5 Reasons Your Content Workflow Isn’t Working and How to Fix It

Jesse Relkin on Tuesday, September 7, 2021

content workflow

If your content workflow isn’t working, the signs are clear. Grumbling team members. Missed writer deadlines. Typos in published content. An erratic publishing schedule.

Without an effective system in place for managing your projects, you’re not going to be able to live up to your greatest potential as content creators. Most importantly, your content is going to fall flat—which means lower ROI for the company as a whole.

No matter the size of your organization, efficiency makes all the difference between success and chaos. The key to that organization and efficiency is a good workflow.

If you’re struggling to keep up with deadlines or pushing out content at a lower rate or quality than you’d like, fix your faulty workflow with these ideas.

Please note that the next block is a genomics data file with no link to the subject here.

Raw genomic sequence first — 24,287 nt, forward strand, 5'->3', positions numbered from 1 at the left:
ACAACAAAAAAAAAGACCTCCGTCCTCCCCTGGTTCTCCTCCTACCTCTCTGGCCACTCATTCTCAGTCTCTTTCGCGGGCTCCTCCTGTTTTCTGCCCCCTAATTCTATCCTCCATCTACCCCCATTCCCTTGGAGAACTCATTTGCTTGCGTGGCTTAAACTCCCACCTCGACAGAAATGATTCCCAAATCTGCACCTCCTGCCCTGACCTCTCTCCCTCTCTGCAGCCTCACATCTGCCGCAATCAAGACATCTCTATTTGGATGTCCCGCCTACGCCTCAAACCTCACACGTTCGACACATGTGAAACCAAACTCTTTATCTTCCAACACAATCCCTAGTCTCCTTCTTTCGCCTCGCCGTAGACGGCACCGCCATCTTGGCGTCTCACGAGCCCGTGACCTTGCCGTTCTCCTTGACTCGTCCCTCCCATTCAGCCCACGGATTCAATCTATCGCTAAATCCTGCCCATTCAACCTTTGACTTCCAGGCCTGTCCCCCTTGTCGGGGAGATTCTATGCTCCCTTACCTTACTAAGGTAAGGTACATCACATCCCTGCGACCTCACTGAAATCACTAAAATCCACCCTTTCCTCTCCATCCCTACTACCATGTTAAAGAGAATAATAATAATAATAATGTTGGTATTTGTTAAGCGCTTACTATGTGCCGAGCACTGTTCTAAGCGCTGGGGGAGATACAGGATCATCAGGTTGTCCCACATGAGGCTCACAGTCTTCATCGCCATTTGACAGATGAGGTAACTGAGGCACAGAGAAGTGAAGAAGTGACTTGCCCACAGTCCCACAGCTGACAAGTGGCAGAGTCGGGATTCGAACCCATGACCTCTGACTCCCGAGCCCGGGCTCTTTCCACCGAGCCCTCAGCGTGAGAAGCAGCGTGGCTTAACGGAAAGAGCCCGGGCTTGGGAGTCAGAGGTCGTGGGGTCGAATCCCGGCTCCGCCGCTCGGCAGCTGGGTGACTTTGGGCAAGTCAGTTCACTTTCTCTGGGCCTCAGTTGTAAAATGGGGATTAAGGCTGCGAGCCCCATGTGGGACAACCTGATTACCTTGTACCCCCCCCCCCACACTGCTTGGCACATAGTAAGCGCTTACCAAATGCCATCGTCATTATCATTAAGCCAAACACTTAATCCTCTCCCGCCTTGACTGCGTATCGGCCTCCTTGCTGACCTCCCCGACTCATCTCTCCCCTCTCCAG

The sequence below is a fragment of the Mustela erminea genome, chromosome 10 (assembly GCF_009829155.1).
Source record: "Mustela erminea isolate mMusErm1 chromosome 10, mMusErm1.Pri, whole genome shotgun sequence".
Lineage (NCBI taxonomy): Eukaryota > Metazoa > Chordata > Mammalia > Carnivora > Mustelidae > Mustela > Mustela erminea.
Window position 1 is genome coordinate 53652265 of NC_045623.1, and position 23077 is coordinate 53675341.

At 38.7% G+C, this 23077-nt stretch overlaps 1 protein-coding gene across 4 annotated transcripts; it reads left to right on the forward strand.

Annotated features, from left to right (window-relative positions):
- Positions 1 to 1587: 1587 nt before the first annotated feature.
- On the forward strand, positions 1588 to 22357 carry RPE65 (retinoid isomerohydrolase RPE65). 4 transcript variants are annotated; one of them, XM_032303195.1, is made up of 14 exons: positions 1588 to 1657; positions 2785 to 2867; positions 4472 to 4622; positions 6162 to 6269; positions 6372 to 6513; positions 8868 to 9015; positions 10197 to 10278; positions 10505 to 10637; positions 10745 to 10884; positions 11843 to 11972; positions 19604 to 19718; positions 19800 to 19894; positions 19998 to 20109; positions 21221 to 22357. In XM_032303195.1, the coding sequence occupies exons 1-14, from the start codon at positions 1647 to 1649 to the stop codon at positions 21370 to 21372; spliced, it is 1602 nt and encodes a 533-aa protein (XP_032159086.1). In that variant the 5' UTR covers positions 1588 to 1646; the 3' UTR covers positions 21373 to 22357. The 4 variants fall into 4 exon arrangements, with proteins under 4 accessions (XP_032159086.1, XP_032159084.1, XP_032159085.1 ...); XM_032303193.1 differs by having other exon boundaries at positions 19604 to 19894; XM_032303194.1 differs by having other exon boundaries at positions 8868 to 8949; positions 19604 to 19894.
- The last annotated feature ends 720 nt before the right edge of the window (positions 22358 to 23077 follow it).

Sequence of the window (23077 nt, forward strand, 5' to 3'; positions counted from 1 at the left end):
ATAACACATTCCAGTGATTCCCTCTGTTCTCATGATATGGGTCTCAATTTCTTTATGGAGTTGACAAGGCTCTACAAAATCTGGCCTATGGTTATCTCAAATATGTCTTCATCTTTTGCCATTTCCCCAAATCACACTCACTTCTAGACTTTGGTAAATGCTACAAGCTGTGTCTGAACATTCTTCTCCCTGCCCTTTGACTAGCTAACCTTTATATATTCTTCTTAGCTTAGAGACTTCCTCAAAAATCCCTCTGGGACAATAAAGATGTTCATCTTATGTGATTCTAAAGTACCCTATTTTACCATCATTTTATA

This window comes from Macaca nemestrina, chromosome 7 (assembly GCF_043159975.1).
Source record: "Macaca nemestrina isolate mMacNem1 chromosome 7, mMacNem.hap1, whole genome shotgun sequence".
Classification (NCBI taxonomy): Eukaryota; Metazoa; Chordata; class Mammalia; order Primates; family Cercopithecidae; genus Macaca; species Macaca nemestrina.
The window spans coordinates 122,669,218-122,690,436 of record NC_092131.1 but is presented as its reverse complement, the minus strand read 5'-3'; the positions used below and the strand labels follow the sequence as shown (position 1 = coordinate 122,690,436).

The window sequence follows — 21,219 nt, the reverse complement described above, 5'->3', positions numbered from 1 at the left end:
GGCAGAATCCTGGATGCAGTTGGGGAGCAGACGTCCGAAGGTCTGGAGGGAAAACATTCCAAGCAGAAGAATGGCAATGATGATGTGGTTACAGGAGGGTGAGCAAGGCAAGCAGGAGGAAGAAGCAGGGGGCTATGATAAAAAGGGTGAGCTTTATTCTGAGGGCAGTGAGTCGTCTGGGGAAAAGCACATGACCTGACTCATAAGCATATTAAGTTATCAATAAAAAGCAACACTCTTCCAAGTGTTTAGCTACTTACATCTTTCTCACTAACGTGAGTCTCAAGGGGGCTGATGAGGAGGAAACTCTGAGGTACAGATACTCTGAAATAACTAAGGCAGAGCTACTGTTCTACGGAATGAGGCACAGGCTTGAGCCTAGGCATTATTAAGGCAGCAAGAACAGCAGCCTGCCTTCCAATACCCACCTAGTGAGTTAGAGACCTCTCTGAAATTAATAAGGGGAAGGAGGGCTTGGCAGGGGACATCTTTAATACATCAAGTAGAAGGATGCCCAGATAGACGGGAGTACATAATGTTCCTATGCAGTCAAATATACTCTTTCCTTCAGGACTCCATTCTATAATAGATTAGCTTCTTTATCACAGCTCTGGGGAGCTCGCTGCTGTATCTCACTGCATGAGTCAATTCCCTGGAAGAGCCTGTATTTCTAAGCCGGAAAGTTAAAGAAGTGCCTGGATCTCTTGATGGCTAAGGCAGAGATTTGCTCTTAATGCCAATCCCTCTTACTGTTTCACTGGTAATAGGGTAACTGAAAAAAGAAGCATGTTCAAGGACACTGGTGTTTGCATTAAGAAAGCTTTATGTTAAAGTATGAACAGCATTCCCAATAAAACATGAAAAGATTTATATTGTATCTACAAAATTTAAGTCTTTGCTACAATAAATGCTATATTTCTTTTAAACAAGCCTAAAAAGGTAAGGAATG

What is a Content Workflow?

Before we go any further, let’s take a step back and get a clear definition of workflow as it pertains to content. According to the Content Marketing Institute (CMI):

“A content workflow is a set of tasks that a team needs to complete for a given client or content type—a web page, a blog post, a white paper, an email, or any other kind of content that the group needs to deliver.”

Workflows vary from one team to the next, depending on your goals and content creation process. Generally speaking, however, a good workflow usually contains the following steps:

  • Topic generation
  • KW research (for web content)
  • Outline
  • Write
  • Review
  • Find imagery
  • Edit
  • Approve
  • Publish

Here’s an example of a content workflow from CMI:

Why a Content Workflow Is Important

It’s impossible to stay on top of projects and complete them effectively without a clear content workflow. Trying to juggle all those steps, without clear roles and processes, is stressful and makes it easier for important things to slip through the cracks.

In a proper content workflow:

  • The entire content process is broken down into manageable sub-tasks.
  • Each step is clearly defined and assigned to an owner.
  • Teammates know exactly what they’re responsible for and when they need to complete their tasks.
  • You can see where every task is in the workflow at any given time.

If you want to create great content consistently, you need a predefined content workflow of some sort.